Amy Kremer’s enlistment of Three Percenters to serve as marshals at the Ellipse rally underscores a critical component of the bus tour and D.C. rallies culminating on Jan. 6 that her group organized.
Despite Women for America First’s efforts to project a “peaceful” image and whitewash the violence as an unexpected byproduct of an otherwise law-abiding Jan. 6 rally, an exhaustive review of depositions, interviews and phone texts by Raw Story reveals that the group, particularly Stockton, cultivated ties with violent militants almost from the start.
This is the second in a three-part series detailing the links among the White House, Women for America First and pro-Trump militants. (Read Part 1 here.)
Liggett didn’t need much prodding. He had already booked hotel rooms by the time Bowman called him requesting volunteers, and his group had announced plans to come to D.C. for Jan. 6.
On Christmas Eve, Guardians of Freedom had circulated a flyer headlined “Calling All Patriots!!” that announced that “the March for Trump Bus tour, powered by Women for America First” was “rolling into Washington, D.C. to demand transparency and election integrity” on Jan. 6.
“I got called by Charles and said, ‘Hey, we need guys to marshal. We need volunteers to marshal — marshal the event,’” Liggett recalled. “And I said, ‘Okay. No problem.’ And I said, ‘I’ll get people together to marshal the event.’ And he said, ‘All right. You know, it’s a voluntary basis.’ And I said, ‘That’s fine.’
Four hours later, Bowman sent the Women for America First organizers a list of 10 people, including Liggett.
Kremer said she didn’t know any of the people on the list, and had no idea they were associated with the Three Percenter movement, although she also told the January 6th Committee that she was familiar with Three Percenters based on hearing Bowman and Stockton discuss the movement.
White House hotline
While Bowman was enlisting members of Guardians of Freedom to serve as marshals at the Ellipse rally on behalf of Women for America First, Pierson was coordinating with the White House.
Caroline Wren, a prominent fundraiser for the Trump 2020 campaign and Republican National Committee, had lined up a $3 million pledge from Publix heiress Julie Fancelli to foot the bill for the rally.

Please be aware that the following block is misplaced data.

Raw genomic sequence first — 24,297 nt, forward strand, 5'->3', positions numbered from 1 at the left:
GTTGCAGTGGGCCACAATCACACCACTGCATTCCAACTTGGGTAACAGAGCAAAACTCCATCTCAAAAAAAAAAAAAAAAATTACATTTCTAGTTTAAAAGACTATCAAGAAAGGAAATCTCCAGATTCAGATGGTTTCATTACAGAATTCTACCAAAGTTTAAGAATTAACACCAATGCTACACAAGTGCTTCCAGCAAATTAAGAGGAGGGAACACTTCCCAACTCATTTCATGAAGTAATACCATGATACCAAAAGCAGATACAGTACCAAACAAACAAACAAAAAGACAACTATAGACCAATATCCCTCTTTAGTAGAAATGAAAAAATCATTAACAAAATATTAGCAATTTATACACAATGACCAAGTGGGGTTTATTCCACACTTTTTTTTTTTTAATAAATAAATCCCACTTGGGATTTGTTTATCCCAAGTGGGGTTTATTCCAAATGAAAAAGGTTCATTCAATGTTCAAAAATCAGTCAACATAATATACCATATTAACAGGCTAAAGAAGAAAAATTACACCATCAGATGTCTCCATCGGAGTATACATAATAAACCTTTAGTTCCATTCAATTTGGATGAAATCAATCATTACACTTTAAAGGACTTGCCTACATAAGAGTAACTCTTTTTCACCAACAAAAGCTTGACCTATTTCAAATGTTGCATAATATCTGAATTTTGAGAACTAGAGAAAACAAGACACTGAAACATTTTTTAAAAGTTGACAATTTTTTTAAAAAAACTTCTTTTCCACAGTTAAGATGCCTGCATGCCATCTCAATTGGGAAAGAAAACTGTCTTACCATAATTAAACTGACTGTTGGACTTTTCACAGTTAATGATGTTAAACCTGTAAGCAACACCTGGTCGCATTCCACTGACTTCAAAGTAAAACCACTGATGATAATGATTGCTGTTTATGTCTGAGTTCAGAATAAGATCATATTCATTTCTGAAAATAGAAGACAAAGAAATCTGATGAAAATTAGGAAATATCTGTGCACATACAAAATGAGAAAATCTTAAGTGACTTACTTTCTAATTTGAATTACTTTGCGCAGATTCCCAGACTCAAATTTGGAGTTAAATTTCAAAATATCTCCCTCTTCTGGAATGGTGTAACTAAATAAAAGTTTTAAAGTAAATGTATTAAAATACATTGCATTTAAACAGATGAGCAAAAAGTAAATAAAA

As a purse-holder of sorts, Wren exerted increasing influence over the event, and the Kremer mother-daughter duo viewed her as a threat. They found an ally — Pierson — who shared their desire to keep rival organizer Ali Alexander and other more controversial speakers, such as InfoWars host Alex Jones and political consultant Roger Stone, off the Ellipse stage.
As the new year arrived, the fragile alliance neared a breaking point. About five hours after Pierson delegated responsibility for marshals to Women for America First, Kylie Jane Kremer raised a more pressing matter with her.
“We are team players and are grateful to work with y’all,” Kremer told Pierson in a text at 10:19 p.m. on Jan. 1. “But it’s out of line to tell me we’re only here because Caroline got us here and we have no say whatsoever.”
After some back-and-forth discussion, Pierson tried to assuage Kremer’s concerns.
“Bottom line, I’ve set you up will [sic] the entire trump team all the way down to a ‘Trump’ looking website,” Pierson said. “This isn’t grassroots anymore.
“So, are you used as a pass through?” Pierson continued. “YES! Your brand hosting the President of the United States on Whit House [sic] grounds on a historic day. Win!”
She added: “You will be able to claim that with the highest production reel possible for donor recruitment.”
After reassuring Kylie Jane Kremer, Pierson found herself mediating between Wren and the Kremers again the following day.
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White House Ellipse
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— Kylie Jane Kremer (@KylieJaneKremer) January 3, 2021
At 4:15 p.m. on Jan. 2, Wren emailed Pierson a list that included Alexander, Jones and Stone as speakers at the Ellipse event — a proposition that Pierson would later characterize as a “deal breaker” in her interview with the January 6th Committee.
To resolve the conflict, Pierson decided to go directly to the White House.